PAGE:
Blue Duck, which in July 2019 missed by one minute a deadline to file its request-for-proposal application to bid for a San Antonio contract, has focused on college towns, such as Greensboro, N.C., home of the University of North Carolina at Greensboro, and small cities in Texas and the Southeast, such as Bryan, Corpus Christi and Spartanburg, S.C.

As the scooter world has gone through its inevitable shakeout in San Antonio, which once had more scooters per capita than hipster-rich Portland, Ore., a very old but newly invigorated rival has emerged: the bicycle.

From roughly March 2020, when the pandemic took hold, bicycle sales have rocketed throughout the country, enough so that many bike shops are out of inventory and report long customer waits.

Though the two markets are decidedly different — scooter riders tend to be younger than bicyclists and take shorter trips — many frustrated scooter customers report that they've never felt quite safe on devices that inherently make the rider top-heavy and prone to head-over-handlebar falls.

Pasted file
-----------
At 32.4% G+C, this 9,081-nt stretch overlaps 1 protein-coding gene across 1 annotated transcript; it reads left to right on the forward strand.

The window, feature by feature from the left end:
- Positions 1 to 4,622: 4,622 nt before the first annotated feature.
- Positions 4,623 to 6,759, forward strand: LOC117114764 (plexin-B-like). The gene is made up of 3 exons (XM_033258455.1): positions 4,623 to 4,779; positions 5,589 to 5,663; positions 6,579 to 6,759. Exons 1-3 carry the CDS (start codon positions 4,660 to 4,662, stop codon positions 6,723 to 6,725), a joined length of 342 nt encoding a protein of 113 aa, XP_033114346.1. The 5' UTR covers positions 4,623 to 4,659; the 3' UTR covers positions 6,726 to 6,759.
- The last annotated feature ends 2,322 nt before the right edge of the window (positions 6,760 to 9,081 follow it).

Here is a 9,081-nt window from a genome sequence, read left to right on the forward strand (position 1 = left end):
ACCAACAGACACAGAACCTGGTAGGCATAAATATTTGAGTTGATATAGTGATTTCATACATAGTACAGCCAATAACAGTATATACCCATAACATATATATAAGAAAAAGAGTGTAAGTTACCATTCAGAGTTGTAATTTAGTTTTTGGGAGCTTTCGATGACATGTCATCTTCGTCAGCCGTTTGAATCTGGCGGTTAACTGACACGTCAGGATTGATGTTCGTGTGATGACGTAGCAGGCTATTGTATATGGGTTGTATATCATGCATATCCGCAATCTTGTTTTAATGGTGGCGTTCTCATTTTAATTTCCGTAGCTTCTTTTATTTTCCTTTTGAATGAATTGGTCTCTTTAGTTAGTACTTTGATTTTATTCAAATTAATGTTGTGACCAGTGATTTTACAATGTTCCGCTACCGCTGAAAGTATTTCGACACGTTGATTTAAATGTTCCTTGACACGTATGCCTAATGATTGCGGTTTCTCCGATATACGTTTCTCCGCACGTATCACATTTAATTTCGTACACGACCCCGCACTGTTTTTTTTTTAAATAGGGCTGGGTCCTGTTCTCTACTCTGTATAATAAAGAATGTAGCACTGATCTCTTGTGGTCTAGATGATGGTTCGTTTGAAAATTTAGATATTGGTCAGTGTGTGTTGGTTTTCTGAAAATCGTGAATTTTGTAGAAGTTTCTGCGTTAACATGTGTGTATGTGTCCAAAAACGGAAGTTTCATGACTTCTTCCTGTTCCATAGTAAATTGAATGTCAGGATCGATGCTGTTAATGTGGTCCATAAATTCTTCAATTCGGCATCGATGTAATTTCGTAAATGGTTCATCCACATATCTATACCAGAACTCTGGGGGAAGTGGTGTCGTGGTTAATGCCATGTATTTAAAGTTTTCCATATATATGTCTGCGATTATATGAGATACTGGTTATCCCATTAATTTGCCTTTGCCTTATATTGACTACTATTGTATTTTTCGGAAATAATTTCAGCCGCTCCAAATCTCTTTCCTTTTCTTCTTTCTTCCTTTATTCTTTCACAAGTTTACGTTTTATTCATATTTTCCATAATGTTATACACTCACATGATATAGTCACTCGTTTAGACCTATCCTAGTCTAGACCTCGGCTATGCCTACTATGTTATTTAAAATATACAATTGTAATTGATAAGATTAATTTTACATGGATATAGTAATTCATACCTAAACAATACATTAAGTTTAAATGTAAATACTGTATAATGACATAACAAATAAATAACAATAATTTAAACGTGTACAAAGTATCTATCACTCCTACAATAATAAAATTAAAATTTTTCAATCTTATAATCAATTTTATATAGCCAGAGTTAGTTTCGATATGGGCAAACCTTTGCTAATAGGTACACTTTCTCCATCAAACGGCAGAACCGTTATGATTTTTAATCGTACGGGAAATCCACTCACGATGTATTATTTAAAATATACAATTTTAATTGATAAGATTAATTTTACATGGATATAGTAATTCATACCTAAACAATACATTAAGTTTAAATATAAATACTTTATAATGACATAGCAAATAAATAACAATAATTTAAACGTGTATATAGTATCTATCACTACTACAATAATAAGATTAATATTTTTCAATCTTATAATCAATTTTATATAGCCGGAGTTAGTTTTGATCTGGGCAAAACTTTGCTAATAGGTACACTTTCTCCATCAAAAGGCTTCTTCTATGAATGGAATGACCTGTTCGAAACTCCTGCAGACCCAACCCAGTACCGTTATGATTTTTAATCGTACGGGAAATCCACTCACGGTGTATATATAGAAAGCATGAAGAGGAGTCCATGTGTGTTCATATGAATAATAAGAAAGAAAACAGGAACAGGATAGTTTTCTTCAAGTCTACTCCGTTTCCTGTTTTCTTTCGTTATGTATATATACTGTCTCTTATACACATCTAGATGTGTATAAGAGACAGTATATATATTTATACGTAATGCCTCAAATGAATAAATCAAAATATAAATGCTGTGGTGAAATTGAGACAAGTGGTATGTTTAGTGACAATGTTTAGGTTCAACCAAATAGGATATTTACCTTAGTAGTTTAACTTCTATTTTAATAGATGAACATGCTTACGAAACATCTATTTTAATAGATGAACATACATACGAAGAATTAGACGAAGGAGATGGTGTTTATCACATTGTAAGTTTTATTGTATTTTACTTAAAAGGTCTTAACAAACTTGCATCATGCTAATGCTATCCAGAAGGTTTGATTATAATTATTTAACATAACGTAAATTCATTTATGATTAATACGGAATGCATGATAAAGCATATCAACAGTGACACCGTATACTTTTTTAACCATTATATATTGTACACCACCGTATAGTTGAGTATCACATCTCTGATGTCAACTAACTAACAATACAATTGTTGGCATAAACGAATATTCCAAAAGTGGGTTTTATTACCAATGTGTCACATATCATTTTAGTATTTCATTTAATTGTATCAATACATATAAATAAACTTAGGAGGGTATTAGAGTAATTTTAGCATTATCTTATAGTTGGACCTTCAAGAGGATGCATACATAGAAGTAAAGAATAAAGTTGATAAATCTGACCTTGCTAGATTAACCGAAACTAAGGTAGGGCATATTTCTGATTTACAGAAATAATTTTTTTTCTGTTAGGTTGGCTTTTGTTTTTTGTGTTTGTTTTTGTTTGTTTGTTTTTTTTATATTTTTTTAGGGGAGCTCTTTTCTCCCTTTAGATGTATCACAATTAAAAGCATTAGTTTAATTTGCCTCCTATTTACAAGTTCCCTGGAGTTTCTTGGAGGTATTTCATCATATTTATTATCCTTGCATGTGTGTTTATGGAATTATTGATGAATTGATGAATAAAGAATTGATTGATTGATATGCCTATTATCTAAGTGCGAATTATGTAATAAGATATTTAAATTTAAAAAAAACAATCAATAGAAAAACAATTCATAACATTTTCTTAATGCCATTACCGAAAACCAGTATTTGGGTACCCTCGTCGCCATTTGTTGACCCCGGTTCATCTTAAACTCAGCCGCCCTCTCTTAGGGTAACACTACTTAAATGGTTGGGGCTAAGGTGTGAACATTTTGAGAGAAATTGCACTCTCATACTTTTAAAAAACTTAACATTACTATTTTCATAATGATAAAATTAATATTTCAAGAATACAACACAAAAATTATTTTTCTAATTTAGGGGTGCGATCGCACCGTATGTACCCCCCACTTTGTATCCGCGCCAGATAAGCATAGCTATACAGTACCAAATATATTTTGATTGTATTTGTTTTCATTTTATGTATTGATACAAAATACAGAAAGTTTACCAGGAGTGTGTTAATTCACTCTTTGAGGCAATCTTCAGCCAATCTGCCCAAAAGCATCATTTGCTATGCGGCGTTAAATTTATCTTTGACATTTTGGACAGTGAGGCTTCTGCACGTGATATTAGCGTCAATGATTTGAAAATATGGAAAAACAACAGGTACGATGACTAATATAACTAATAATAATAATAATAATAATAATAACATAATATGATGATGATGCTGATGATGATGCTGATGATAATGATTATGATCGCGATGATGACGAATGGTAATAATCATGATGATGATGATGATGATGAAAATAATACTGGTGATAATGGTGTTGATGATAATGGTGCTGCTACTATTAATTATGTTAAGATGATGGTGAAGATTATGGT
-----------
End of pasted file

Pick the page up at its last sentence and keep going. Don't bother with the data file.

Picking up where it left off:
Engineers say putting the rider seated, lower and between two much larger wheels just naturally produces a more stable and maneuverable ride. Plus, a bicycle can carry more groceries, textbooks or roommates.

"We think of ourselves as complementary markets," said JD Simpson, general manager of BCycle, a company that took over the city's rental bike program once known as San Antonio Bike Share.

BCycle's fleet of 250 bikes — expected to be 300 by 2022 — is now all-electric and pedal-assisted. BCycle is owned by Trek, the venerable Wisconsin bicycle company founded in 1975.

"Are scooters a competitor? In some ways, yes," Simpson said. "But we're all about micro-mobility and having choices. Anything is better than a car."